‘Good Food Factory’ prepares to dish up second season, add new market

Although “The Good Food Factory” airs daily, new episodes haven’t been filmed for a few years. Now planning the children’s cooking show’s second season, host Amanda Mascia intends to bring the Emmy award-winning series back better than ever.

“We have so many more episodes we just cannot wait to create,” she said.

Mascia created the concept for the show while working in the advertising industry in New York. At the time, the Pennsylvania native worked on worldwide campaigns for M&M’s, making the colorful chocolate candies “fun.”

That’s when she and a colleague decided to also make healthy food fun.

“Childhood obesity was being talked about, so we tried to make a little cooking show to make healthy food fun for kids,” Mascia recalled.

In 2007, Mascia filmed three pilot episodes before she relocated to San Diego a year later. Cox Cable Channel 4SD not only picked up the episodes, but requested a full season.

Mascia filmed 15 more episodes, each with different themes and different local children.

“The mission is to definitely combat childhood obesity and inspire children to cook, eat and enjoy healthy foods,” said Mascia, who lives in Oceanside. “I strongly, strongly believe that being healthy is fantastic.”

Every episode features three recipes centered on a certain mealtime. For example, a breakfast episode might feature healthy recipes for breakfast burritos, omelets and pancakes.

On the show, Mascia also teaches children how to make snacks along with doing an activity in order to teach the importance of eating well while staying active.

“We are constantly reinforcing healthy food and positive snacking activity,” she said.

More than 40 local children appeared in the first season. Episodes aren’t scripted, so Mascia doesn’t cast child actors. Instead, she features local children and encourages them to be themselves.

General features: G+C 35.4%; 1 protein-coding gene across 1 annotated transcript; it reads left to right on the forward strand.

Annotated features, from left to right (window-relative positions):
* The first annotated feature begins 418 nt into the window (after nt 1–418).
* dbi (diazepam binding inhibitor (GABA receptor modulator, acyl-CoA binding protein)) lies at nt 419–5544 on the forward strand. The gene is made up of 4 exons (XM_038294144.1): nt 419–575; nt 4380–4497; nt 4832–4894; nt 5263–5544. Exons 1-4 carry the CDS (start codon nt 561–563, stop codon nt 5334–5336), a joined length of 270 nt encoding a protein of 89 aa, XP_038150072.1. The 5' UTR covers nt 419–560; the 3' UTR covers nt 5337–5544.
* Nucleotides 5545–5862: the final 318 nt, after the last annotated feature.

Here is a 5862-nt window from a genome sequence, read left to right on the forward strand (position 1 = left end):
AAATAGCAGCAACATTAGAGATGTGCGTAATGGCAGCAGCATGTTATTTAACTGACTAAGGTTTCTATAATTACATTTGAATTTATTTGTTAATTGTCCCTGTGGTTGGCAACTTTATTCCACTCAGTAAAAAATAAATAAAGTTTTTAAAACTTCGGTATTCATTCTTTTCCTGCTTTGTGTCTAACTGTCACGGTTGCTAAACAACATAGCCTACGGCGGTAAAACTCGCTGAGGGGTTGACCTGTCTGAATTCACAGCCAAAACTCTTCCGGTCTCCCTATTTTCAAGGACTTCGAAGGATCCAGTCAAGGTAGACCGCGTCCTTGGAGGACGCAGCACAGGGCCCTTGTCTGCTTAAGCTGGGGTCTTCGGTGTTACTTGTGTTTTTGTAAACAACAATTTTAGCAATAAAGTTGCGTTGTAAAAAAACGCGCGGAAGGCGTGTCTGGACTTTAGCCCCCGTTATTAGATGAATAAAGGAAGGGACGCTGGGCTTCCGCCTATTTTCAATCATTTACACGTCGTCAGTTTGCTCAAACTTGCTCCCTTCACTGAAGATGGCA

“The kids learn as we go,” she said. “Some are shy and some aren’t. We embrace everybody and just let them be themselves.”

In one of her favorite episodes, “Skater Snacks,” Mascia featured then-7-year-old local skateboarding star Annika Vrklan and her siblings. Mascia showed the kids how to make sporty snacks such as oatmeal nuggets and frozen yogurt pops with fruit.

“It’s down-to-earth and whimsical,” Mascia said. “The show has a lot of heart.”

The show is independently created and produced by Mascia’s company, The Good Food Factory. Episodes are shot live on location at The Center for a Healthy Lifestyle in Solana Beach, part of the Boys & Girls Clubs of San Dieguito, where she was director of the center for nearly three years.

In 2010, Mascia expanded The Good Food Factory to also teach children’s cooking classes.

She teaches healthy cooking classes to children ages 4-12 at The Center for a Healthy Lifestyle. She also works with the local Boys & Girls Clubs and schools to develop curriculums for cooking camps, classes and field trips.

“The kids are a riot,” she said. “I love to cook, and being around children is a blast.”

In 2013, The Good Food Factory won an Emmy Award for excellence in Children’s Programming. Mascia also received an Emmy nomination for host of the show.

Recently, the show received a Parents’ Choice Recommended Award for Television. Established in 1978, Parents’ Choice Foundation is the nation’s oldest nonprofit consumer guide to quality children’s media.

The Good Food Factory airs locally on Cox Cable Channel 4SD and is shared with affiliate stations in Orange County, Palos Verdes and Santa Barbara. In April, the show is going out-of-state and will start being broadcast across Virginia.

“I would like the show to be on all over,” Mascia said. “It can be used as a tool in the classroom or at home to teach kids how to cook healthy food.”

Mascia is planning the show’s second season and consulting with sponsors. Interested advertisers and sponsors can contact her at amanda@thegoodfoodfactory.com.

“We plan to make the show even bigger, better and more delicious in our second season,” she said.

For more about The Good Food Factory, visit www.thegoodfoodfactory.com.

Copyright © 2017, Del Mar Times
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